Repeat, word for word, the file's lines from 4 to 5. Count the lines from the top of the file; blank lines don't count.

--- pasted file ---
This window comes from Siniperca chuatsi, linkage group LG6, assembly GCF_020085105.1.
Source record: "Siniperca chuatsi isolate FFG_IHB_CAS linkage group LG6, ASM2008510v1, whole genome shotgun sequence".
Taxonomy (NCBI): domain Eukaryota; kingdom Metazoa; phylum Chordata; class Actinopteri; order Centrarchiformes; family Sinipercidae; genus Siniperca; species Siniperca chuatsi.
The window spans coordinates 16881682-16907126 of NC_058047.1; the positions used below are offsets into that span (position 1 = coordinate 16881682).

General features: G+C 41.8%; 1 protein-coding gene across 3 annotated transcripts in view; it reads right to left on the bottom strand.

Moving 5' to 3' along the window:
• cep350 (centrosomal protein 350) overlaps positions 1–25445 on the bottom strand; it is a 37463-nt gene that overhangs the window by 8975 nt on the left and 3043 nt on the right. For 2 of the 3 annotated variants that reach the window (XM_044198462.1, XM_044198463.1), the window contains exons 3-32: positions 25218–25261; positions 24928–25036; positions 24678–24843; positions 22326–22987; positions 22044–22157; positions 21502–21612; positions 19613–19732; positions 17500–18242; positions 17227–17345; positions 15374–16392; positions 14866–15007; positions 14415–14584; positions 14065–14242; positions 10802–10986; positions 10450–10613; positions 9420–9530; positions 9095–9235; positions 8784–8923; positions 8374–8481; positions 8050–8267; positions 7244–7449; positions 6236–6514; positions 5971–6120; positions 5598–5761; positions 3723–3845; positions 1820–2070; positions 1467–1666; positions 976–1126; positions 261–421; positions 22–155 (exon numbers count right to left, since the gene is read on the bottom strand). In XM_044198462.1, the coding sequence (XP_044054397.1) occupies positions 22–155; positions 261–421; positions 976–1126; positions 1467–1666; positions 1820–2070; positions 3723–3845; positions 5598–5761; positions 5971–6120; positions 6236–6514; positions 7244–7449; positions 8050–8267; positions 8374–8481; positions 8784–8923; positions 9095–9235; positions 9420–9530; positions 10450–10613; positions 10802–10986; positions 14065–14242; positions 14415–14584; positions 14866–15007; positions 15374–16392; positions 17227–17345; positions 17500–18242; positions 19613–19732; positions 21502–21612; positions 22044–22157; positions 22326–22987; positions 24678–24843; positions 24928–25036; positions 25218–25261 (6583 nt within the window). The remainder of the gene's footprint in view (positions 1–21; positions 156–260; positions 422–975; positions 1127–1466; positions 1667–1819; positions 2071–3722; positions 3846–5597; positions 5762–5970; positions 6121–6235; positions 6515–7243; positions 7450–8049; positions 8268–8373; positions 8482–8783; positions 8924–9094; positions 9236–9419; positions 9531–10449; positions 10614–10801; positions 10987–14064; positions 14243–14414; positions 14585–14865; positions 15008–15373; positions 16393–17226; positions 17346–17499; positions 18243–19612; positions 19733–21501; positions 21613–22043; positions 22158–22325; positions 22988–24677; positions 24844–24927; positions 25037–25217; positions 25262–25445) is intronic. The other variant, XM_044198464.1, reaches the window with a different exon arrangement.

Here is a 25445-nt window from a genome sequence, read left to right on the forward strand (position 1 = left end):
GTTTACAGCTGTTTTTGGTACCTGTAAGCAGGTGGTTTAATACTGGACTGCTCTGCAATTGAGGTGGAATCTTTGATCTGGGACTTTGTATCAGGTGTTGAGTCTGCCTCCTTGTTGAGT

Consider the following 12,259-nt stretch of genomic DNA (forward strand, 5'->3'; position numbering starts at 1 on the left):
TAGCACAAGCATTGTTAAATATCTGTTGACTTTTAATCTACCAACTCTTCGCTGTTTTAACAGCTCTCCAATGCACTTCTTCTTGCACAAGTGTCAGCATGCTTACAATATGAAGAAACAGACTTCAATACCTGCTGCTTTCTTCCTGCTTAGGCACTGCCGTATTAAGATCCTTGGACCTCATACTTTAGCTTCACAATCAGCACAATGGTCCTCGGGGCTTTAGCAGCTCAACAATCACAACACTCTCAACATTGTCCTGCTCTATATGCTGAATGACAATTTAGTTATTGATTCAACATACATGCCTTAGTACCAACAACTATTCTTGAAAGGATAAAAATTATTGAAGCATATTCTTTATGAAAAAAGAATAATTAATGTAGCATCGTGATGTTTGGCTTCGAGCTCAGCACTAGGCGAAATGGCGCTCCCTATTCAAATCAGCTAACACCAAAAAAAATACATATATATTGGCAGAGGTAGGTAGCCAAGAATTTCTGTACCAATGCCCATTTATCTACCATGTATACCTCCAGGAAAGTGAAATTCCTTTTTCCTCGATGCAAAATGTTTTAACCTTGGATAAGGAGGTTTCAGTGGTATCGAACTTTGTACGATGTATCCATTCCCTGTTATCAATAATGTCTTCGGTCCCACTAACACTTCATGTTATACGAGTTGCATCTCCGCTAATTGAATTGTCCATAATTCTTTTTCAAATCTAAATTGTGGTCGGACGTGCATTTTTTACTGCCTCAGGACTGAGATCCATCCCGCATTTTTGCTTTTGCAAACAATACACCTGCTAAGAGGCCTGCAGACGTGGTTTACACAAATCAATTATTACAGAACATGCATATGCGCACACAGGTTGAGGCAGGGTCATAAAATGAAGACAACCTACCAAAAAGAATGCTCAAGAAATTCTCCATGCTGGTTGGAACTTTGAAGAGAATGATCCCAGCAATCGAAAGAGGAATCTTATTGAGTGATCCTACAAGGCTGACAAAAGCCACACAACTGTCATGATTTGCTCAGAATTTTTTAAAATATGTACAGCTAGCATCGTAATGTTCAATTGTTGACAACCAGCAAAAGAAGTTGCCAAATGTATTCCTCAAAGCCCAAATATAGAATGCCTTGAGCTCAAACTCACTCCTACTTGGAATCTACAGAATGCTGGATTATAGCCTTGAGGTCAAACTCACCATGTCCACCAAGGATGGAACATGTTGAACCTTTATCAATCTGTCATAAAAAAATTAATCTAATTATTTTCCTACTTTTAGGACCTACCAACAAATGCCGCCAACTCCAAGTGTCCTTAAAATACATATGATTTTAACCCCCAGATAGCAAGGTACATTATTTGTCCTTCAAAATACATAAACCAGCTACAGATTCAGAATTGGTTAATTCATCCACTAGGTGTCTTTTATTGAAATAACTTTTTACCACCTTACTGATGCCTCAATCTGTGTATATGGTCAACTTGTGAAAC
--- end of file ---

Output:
The window spans coordinates 16881682-16907126 of NC_058047.1; the positions used below are offsets into that span (position 1 = coordinate 16881682).

General features: G+C 41.8%; 1 protein-coding gene across 3 annotated transcripts in view; it reads right to left on the bottom strand.